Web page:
Boston City Councilor Ayanna Pressley is young, articulate and a part of a new generation of doggedly determined, passionate progressives. She has a brilliant future ahead. In these ways as well as others, she has drawn comparisons to Alexandria Ocasio-Castro who threw a huge wrench into the works by defeating a longtime Democratic leader in Congress from New York, Joe Crowley. Where the comparison falls off completely is that Michael Capuano, the longtime congressman Pressley is trying to send packing, is no Joe Crowley.
I attended Pressley’s campaign office opening in Jamaica Plain a couple of weeks ago. The turnout was impressive—a mixture of young, diverse supporters who were clearly ready to work for her. Her speech was powerful as she talked about bringing her supporters along with her as she challenged the establishment.
I also attended a campaign event for Capuano. That too was filled with passionate supporters. The difference was, his supporters (at least at this gathering) were far less diverse—I think there was one person of color. It was also filled with established politicians.
But Capuano’s brief statement to the gathering was no less powerful, no less persuasive and no less passionate. He is a guy who has been in Congress for 20 years and a politician who even Pressley supporters say, has done a good job for the people of the Mass. 7th.
Ocasio-Cortez’s victory over Crowley immediately triggered a comparison to Pressley v. Capuano. But Crowley did everything wrong when running for reelection—he refused to debate Ocasio-Cortez, pretty much ignored her and thought he could just cruise to victory. A member of the congressional Democratic leadership team, he just plain thought he had it in the bag.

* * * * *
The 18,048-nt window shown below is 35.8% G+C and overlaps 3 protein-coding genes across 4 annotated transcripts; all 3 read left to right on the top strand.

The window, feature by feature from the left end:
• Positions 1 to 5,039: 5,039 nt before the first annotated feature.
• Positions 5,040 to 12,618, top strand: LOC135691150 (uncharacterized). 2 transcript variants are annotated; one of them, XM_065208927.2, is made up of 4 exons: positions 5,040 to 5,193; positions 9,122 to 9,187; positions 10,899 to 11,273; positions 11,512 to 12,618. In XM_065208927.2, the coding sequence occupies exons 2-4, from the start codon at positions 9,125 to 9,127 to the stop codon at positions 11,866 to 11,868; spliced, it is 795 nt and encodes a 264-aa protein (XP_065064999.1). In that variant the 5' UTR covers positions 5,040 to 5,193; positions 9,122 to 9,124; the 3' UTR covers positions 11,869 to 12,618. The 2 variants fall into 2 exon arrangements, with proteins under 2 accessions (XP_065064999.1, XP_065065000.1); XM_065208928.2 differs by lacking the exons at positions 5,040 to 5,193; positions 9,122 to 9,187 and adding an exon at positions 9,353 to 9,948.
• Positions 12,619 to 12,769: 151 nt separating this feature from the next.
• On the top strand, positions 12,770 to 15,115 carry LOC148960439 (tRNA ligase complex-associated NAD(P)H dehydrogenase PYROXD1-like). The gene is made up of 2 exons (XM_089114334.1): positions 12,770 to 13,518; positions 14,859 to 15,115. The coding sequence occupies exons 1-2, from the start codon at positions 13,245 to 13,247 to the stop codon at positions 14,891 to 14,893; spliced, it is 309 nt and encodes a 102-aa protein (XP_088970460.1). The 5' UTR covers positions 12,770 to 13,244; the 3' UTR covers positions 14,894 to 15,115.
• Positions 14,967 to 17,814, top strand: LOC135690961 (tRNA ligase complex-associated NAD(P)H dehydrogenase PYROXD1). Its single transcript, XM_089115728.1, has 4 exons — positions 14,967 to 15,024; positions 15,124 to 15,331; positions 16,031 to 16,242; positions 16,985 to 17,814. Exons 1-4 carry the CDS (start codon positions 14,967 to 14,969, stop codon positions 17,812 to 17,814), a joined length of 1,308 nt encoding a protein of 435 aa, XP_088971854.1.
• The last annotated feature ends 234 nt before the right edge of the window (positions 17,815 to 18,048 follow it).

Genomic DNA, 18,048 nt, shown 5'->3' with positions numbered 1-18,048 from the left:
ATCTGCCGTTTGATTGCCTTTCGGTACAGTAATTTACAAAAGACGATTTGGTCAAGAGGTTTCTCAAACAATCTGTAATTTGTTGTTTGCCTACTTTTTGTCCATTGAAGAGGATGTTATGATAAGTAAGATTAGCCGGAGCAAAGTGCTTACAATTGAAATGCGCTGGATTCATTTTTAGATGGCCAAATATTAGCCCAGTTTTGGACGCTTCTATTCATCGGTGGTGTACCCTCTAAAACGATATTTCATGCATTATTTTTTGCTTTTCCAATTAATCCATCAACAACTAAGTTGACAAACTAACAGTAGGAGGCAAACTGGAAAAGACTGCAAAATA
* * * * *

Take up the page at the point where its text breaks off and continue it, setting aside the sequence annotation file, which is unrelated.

Take it from someone who has had a chance to speak to Capuano several times in the past two weeks—he is not taking Pressley for granted; he is not thinking he can just go on autopilot because he’s been in Congress for so long; he is as hard-charging as ever, ready to debate any topic at any time.
While there is very little if any daylight between Capuano and Pressley on the issues, there have been some nuances that have been popping up. Back in March, the Boston Globe reported that Pressley continued to spend heavily on campaign consultants in the run-up to her announcement that she would challenge Capuano but after her election victory last November. As a congressional candidate, Pressley has to abide by federal campaign finance rules which include not using state campaign funds for a federal race.
Capuano has also had his share of bad press. It turns out working for Congressman Capuano is a pretty good gig. He has the highest-paid staff in Congress, either House or Senate. The mid-range salary is $81,000 compared to $51,000 for Congressional staffer as a whole. Now, of course, there are many variables. Anyone who knows Capuano’s work can attest to how effective he is. Perhaps it’s because he hires the best and the brightest.
Capuano also took some heat when a Boston Globe report characterized him as “testy” when asked about the Ocasio-Cortez race and Pressley’s position that ICE should be abolished. Capuano voted against the creation of ICE. It would seem calling for the end of ICE (as even Sen. Elizabeth Warren has done) is grandstanding unless there is a replacement agency that operates differently and is overseen by someone other that Attorney General Jeff Sessions. And that’s not going to happen.
Pressley, meanwhile, struggled a bit in a recent radio on WGBH to explain why voters should effectively turn out Capuano. She was also noncommittal on whether, if elected, she would support Nancy Pelosi as party leader or even speaker of the house if Dems retake the chamber.
Ocasio-Cortez and Pressley have both sounded the alarm that speaking with constituents about issues should be the key instead of focusing on President Donald Trump. Of course, that assumes a candidate can’t do both. We (and yes, I live in the 7th district) expect our congressperson to do everything they can to fight the disaster that is the presidency while still working on other important issues.
The Mass. 7th is not the NY 14th. Bay State voters are extremely knowledgeable, politically savvy and less prone to elect a “protest” candidate.